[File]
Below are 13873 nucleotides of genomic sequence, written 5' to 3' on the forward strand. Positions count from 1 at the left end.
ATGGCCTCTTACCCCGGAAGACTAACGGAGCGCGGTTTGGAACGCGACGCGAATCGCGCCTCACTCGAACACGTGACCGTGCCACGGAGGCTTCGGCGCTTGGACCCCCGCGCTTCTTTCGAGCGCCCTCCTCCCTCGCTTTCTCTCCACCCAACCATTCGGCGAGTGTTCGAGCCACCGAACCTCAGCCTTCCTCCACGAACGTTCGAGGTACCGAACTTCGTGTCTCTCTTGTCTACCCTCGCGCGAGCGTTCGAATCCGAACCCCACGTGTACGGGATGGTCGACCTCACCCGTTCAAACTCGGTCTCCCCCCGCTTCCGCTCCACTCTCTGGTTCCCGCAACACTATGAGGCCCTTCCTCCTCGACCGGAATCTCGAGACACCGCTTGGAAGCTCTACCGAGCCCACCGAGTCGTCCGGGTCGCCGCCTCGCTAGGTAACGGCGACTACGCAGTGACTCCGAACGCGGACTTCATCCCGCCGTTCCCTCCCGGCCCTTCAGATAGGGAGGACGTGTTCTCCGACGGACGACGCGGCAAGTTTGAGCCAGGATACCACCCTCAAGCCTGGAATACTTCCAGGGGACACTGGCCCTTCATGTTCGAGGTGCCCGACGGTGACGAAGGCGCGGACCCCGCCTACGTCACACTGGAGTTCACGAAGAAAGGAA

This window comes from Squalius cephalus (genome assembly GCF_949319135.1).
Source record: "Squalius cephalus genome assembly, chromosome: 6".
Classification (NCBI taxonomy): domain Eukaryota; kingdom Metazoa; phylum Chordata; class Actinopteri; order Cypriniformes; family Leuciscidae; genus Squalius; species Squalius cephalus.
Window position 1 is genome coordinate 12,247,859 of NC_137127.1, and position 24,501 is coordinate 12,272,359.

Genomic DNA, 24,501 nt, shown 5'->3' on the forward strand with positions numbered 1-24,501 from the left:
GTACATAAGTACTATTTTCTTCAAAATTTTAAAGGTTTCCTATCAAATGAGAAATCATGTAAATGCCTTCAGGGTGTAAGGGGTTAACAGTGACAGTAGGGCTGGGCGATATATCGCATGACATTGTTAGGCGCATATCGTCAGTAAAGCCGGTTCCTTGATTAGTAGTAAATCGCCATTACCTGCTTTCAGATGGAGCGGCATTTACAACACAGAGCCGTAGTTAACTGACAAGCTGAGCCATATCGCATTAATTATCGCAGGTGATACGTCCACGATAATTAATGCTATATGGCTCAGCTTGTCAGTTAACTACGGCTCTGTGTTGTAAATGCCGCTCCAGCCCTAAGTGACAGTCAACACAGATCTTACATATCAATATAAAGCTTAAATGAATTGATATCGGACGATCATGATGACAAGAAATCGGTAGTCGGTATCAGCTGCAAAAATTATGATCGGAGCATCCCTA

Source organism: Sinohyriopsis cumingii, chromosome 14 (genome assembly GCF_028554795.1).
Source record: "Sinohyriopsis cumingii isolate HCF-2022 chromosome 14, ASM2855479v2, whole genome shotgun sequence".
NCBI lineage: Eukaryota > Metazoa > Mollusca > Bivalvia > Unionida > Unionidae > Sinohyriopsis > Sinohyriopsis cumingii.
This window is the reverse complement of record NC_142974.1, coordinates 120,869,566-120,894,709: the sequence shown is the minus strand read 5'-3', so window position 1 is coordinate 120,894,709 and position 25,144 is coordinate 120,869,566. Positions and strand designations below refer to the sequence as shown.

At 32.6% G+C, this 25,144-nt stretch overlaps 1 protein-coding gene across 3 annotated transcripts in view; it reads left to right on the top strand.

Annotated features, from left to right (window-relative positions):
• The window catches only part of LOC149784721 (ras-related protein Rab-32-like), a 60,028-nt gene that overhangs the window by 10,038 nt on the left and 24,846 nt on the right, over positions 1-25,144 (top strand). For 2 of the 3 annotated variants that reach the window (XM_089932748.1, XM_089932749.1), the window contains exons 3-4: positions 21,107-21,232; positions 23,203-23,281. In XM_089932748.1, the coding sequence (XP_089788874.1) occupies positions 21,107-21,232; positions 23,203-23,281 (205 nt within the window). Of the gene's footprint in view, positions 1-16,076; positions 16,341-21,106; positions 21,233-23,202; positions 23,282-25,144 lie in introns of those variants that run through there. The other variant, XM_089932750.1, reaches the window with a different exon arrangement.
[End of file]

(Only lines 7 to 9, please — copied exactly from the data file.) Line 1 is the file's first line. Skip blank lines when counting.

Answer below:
Genomic DNA, 24,501 nt, shown 5'->3' on the forward strand with positions numbered 1-24,501 from the left:
GTACATAAGTACTATTTTCTTCAAAATTTTAAAGGTTTCCTATCAAATGAGAAATCATGTAAATGCCTTCAGGGTGTAAGGGGTTAACAGTGACAGTAGGGCTGGGCGATATATCGCATGACATTGTTAGGCGCATATCGTCAGTAAAGCCGGTTCCTTGATTAGTAGTAAATCGCCATTACCTGCTTTCAGATGGAGCGGCATTTACAACACAGAGCCGTAGTTAACTGACAAGCTGAGCCATATCGCATTAATTATCGCAGGTGATACGTCCACGATAATTAATGCTATATGGCTCAGCTTGTCAGTTAACTACGGCTCTGTGTTGTAAATGCCGCTCCAGCCCTAAGTGACAGTCAACACAGATCTTACATATCAATATAAAGCTTAAATGAATTGATATCGGACGATCATGATGACAAGAAATCGGTAGTCGGTATCAGCTGCAAAAATTATGATCGGAGCATCCCTA

Source organism: Sinohyriopsis cumingii, chromosome 14 (genome assembly GCF_028554795.1).